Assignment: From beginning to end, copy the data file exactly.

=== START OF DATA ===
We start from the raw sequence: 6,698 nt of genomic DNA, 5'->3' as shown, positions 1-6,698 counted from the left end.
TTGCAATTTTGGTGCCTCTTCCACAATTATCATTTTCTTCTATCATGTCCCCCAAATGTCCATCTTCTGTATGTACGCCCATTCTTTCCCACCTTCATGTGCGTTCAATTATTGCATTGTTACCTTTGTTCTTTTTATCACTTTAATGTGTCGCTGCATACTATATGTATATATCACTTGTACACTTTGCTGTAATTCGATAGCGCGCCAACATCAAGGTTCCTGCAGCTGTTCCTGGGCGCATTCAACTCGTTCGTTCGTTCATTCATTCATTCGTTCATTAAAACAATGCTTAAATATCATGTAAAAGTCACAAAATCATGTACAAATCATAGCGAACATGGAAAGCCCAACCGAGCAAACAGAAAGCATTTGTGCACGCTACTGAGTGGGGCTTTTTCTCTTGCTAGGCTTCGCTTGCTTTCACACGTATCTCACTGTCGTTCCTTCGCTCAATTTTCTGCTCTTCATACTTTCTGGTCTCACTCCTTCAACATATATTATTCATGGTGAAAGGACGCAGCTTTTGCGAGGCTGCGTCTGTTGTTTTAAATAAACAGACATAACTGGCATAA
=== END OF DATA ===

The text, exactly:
We start from the raw sequence: 6,698 nt of genomic DNA, 5'->3' as shown, positions 1-6,698 counted from the left end.
TTGCAATTTTGGTGCCTCTTCCACAATTATCATTTTCTTCTATCATGTCCCCCAAATGTCCATCTTCTGTATGTACGCCCATTCTTTCCCACCTTCATGTGCGTTCAATTATTGCATTGTTACCTTTGTTCTTTTTATCACTTTAATGTGTCGCTGCATACTATATGTATATATCACTTGTACACTTTGCTGTAATTCGATAGCGCGCCAACATCAAGGTTCCTGCAGCTGTTCCTGGGCGCATTCAACTCGTTCGTTCGTTCATTCATTCATTCGTTCATTAAAACAATGCTTAAATATCATGTAAAAGTCACAAAATCATGTACAAATCATAGCGAACATGGAAAGCCCAACCGAGCAAACAGAAAGCATTTGTGCACGCTACTGAGTGGGGCTTTTTCTCTTGCTAGGCTTCGCTTGCTTTCACACGTATCTCACTGTCGTTCCTTCGCTCAATTTTCTGCTCTTCATACTTTCTGGTCTCACTCCTTCAACATATATTATTCATGGTGAAAGGACGCAGCTTTTGCGAGGCTGCGTCTGTTGTTTTAAATAAACAGACATAACTGGCATAA